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Two Steps Back

The Mets managed very little against Johan Santana and the Twins last night, and it's not clear if it has something to do with my new tale of the tape formatting. The local papers say that Jorge Sosa has lost his magic touch, though the reality may just be that the clock has struck midnight and he is turning back into the pumpkin he always was. Last night wasn't completely his fault: his defense kicked the ball around to the tune of four errors, which was about eight games worth of gaffes at their previous pace.

Sosa's ERA is up above 4.00 for the first time as a Met, and I hate to say that it may not dip back under any time soon. The defense stunk and the Twins got more lucky pokes and bounces than I can remember from a single game, but Sosa was the one who lost his composure and issued a walk to an American League pitcher who gets about a dozen plate appearances each year. Sosa has been something of an enigma this season. Of his nine starts, six have been good or great and three have been miserable. Here are his game scores:

58, 59, 73, 31, 52, 63, 77, 29, 19

AP Photo/Kathy Willens
He has had no games with a score between 32 and 51, which are generally considered "mediore-to-decent". With all of the seeing-eye base hits he allowed last night, Sosa, formerly a DIPS darling, saw his batting average on balls in play (BABIP) jump from .211 to .248. DIPS postulates that, in a general sense, pitchers have little control over what happens to a baseball once it is put into play by a batter. In other words, historically great pitchers (Johan Santana) as well as historically lousy pitchers (Jorge Sosa) vary little in their ability to prevent said balls in play from becoming base hits.

The upshot of this somewhat counter-intuitive principle is that the better job a pitcher can do on outcomes that he *can* control (walks, strikeouts, homeruns), the more successful he is going to be overall. As a result, the pitchers who strike out the most, walk the fewest, and keep the ball in the park are typically the most successful. There are contradictions to every rule, and some pitchers consistently outperform their DIPS (or FIP), but most pitchers do not and probability is not likely to work in Sosa's favor. Despite a low-nineties fastball and a very nice slider, Sosa has struck out only 4.89 batters per nine innings, which is just more than one every two innings. His walk rate of 3.04 per nine innings is pretty decent, though not altogether spectacular. Coupled with his pedestrian strikeout rate, Sosa's magic K/BB ratio is just 1.61. Santana's ratio is 4.08, a delightful combination of many strikeouts and few walks that leaves few to wonder why he is one of the best pitchers in baseball every year.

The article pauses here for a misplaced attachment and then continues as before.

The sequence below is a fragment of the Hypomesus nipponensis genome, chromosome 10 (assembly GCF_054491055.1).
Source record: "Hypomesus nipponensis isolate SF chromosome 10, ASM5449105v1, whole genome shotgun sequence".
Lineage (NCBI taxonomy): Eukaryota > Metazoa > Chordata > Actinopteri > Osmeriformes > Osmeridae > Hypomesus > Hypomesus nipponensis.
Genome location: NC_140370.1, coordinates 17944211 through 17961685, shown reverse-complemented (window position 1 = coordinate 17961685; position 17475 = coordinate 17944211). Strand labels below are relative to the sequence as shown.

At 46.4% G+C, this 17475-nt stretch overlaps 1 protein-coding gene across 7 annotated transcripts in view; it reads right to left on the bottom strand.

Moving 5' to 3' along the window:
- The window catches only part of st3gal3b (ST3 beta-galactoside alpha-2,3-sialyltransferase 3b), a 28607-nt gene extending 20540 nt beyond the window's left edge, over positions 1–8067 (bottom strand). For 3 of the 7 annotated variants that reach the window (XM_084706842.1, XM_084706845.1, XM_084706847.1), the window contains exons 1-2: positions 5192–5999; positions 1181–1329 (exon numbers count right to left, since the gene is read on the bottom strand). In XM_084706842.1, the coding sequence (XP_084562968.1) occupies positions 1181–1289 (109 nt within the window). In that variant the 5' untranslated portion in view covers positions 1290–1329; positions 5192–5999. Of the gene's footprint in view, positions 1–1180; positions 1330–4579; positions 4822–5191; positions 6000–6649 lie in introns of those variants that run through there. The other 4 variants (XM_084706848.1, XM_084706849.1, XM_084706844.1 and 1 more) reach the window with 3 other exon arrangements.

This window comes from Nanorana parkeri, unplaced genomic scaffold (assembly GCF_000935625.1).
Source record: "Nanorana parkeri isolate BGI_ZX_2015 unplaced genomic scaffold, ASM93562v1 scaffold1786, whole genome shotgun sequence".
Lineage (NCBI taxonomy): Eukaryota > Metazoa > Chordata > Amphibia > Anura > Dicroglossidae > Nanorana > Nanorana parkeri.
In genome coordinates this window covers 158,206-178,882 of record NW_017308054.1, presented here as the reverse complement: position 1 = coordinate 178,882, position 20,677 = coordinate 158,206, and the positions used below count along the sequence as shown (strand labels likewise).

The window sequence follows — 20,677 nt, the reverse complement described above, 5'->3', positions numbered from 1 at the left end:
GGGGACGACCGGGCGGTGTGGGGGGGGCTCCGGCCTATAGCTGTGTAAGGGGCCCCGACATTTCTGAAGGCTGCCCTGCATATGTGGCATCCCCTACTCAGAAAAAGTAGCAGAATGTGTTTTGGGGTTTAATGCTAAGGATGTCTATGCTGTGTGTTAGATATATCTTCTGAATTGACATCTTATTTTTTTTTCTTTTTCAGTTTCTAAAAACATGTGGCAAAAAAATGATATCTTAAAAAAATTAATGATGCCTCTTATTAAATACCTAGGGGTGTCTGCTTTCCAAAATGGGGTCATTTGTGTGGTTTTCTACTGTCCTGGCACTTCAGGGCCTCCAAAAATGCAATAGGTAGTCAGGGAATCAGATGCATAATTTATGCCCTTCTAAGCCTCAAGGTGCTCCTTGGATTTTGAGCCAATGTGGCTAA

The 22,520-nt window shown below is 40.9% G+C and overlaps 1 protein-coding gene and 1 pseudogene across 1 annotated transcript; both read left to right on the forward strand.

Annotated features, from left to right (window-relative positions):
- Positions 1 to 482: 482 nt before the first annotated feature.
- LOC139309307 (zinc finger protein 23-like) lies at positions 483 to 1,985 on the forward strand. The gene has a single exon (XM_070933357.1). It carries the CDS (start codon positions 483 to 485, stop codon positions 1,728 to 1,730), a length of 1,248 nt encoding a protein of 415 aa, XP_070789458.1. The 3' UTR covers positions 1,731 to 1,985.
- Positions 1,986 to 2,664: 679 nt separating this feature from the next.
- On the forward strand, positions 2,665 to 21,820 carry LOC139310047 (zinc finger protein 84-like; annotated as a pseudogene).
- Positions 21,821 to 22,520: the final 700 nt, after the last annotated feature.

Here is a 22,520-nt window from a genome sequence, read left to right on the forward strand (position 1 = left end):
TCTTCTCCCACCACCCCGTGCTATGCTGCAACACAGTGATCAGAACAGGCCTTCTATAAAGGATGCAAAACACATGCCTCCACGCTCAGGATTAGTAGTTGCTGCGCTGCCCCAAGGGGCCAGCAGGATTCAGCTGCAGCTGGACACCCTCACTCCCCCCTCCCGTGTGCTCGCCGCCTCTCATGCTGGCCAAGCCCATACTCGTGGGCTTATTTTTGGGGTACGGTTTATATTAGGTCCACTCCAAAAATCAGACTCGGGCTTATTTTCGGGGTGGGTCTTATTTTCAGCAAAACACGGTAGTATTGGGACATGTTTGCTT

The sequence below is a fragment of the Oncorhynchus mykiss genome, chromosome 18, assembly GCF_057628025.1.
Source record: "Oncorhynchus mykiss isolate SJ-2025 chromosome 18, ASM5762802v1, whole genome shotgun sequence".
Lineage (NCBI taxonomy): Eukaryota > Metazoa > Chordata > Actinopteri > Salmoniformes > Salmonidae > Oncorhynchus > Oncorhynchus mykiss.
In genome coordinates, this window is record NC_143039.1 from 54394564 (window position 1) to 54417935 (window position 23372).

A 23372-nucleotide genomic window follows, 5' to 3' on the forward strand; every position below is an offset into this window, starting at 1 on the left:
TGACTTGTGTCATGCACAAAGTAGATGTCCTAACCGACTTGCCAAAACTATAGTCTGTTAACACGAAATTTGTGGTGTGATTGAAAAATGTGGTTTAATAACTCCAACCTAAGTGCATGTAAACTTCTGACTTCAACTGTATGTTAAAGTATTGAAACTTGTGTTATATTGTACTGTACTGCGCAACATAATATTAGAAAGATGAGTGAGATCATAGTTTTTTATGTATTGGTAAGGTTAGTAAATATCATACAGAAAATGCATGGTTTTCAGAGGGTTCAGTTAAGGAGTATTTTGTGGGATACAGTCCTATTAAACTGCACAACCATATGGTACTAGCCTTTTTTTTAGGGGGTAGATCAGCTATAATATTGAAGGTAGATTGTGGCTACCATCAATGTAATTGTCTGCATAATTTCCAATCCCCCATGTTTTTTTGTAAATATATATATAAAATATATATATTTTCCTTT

If Jorge Sosa can manage to keep his ERA around the 4.00 mark while eating innings then he certainly has plenty of value to this team, and would still be better than whomever most teams trot out there as their fifth starter. If he is going to alternate great starts with putrid ones, I would just as soon have a pitcher who could just be consistently mediocre (Brian Lawrence anyone?). Sosa has surprised many this season, including myself, with his knack for not being completely awful all of the time. Is it just a coincidence that his last two starts have been his worst as a Met, or is regression to the mean the nasty bitch we heard she was? While it's true that these recent poor showings came against two good teams, the Dodgers and the Twins are hardly offensive juggernauts.

I'm not writing Sosa off just yet, and I'm grateful that he has been able to give the team a number of strong showings where Mike Pelfrey was not.